In a previous posting on this blog, Reflections of a Retired Law Librarian: From Mimeograph to Generative AI, I urged professional organizations, including the American Bar Association (ABA) and the American Association of Law Libraries (AALL), to appoint committees or commissions at the highest level to  facilitate the development and implementation of standards sufficient to address the real ethical and safety concerns related  to the increasingly rapid adaption of AI, including  Generative AI, as a technology of choice in the workplace.

It is gratifying to learn from recent announcements from the American Bar Association that it has already been taking steps to address the legal challenges of Ai faced by the legal community. As Mary L. Smith, President of the American Bar Association, has said: “As a national voice for the legal profession, the ABA must play a  leadership role in helping to identify for the legal community the benefits and risks of continually changing AI and machine learning systems and capabilities.”

Measures already taken by ABA include Resolution 112 adopted in August, 2019, Resolution 604 adopted in February, 2023, various articles and podcasts published by its various Sections, including the ABA Business Law Section and the Sci Tech Lawyer published by the ABA Science and Technology Section.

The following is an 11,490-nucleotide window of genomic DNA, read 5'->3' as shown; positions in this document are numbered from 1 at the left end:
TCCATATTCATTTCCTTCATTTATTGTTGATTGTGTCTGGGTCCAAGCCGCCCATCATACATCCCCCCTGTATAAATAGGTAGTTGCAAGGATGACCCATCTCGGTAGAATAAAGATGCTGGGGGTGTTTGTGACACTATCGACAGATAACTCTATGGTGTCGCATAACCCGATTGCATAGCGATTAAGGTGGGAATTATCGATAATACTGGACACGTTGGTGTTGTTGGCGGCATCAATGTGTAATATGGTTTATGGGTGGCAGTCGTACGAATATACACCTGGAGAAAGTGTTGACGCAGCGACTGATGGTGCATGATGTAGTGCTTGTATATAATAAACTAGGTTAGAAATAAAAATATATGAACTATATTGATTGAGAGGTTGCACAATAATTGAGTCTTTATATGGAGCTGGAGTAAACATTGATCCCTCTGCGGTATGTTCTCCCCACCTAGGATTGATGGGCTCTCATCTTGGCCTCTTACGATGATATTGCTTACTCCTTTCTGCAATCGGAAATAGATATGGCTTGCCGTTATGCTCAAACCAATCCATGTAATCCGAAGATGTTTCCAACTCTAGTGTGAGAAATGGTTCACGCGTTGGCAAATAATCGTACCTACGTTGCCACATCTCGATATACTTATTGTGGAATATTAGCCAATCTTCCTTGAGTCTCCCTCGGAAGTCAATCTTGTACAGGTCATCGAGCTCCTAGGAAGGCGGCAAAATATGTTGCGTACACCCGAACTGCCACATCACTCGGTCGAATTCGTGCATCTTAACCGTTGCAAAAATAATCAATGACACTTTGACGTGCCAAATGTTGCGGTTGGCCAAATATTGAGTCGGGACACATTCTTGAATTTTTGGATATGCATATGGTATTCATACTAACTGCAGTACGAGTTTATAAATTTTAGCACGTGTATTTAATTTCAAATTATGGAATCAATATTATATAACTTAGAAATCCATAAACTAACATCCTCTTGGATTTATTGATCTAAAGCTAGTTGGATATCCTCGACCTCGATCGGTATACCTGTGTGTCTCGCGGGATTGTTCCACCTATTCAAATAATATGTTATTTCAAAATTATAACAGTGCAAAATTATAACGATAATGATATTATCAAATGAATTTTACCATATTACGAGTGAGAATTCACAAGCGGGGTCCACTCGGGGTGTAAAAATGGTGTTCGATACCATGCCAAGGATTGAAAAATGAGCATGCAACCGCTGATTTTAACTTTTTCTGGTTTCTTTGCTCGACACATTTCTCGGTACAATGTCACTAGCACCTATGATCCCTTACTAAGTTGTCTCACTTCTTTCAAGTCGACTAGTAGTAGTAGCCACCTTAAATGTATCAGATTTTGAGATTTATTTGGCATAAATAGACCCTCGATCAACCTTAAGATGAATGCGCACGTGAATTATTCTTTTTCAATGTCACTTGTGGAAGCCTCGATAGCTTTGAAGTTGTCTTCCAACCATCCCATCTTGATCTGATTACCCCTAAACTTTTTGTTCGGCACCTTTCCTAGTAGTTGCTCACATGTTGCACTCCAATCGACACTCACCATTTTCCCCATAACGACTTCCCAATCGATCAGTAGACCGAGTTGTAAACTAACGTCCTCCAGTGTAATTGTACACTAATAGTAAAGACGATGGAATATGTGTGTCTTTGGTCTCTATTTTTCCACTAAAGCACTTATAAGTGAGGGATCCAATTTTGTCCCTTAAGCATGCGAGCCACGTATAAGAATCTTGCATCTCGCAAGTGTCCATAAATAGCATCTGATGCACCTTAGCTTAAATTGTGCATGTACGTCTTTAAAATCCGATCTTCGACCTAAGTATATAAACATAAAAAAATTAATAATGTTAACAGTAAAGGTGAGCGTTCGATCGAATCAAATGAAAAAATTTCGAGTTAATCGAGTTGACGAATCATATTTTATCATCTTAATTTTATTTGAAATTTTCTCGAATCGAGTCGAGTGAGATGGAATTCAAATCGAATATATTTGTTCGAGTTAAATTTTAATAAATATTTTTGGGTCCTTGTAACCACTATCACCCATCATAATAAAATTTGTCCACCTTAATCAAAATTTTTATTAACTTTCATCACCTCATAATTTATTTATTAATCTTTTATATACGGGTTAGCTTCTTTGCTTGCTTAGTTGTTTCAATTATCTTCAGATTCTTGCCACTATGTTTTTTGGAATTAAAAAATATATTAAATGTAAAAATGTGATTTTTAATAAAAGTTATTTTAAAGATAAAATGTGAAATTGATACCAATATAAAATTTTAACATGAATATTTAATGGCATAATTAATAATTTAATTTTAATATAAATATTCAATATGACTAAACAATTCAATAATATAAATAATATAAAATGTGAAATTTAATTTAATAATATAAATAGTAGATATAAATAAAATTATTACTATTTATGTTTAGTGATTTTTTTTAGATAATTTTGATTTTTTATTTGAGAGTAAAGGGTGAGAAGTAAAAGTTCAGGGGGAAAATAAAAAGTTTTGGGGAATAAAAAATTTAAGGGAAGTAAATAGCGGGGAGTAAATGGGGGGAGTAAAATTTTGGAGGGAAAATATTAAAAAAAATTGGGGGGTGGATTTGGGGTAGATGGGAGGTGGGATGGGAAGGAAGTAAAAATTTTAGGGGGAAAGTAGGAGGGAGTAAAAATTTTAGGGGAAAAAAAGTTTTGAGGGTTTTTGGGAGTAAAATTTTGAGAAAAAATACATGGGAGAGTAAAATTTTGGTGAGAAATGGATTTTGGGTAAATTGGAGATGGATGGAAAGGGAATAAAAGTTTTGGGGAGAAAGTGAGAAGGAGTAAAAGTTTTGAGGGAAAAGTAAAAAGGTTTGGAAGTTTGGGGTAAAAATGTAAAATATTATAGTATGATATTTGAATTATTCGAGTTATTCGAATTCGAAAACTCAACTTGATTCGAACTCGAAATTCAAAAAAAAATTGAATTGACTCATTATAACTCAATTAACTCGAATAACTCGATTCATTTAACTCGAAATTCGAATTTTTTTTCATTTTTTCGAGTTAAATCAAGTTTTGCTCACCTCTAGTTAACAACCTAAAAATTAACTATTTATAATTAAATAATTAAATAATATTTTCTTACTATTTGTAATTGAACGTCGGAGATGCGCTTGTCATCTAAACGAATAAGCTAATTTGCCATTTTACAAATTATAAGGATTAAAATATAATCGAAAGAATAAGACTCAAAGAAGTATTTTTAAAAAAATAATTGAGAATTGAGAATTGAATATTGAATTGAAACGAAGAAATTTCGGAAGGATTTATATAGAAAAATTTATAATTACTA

Special Note: From this week forward we will be including Opinion Summaries to the following additional topics, Copyright Law, Intellectual Property, Internet Law, and Medical Malpractice. These additions are based on recommendations from some of our readers.

During this past week (week ending September 22,2023) we have received listings of 23 Government and Administrative Law Summaries,  46 Constitutional Law summaries, 42 Criminal Law Summaries, Copyright Law 1 case, Intellectual Property 4 cases, Internet Law 1 case. and Medical Malpractice 2 cases  We plan is to continue posting opinion summaries, under corresponding areas of law, weekly whenever possible in order to keep blog readers updated.  To gain access to these case summaries, click on the corresponding links below:

Opinion Summaries Posted for Week Ending September 15, 2023: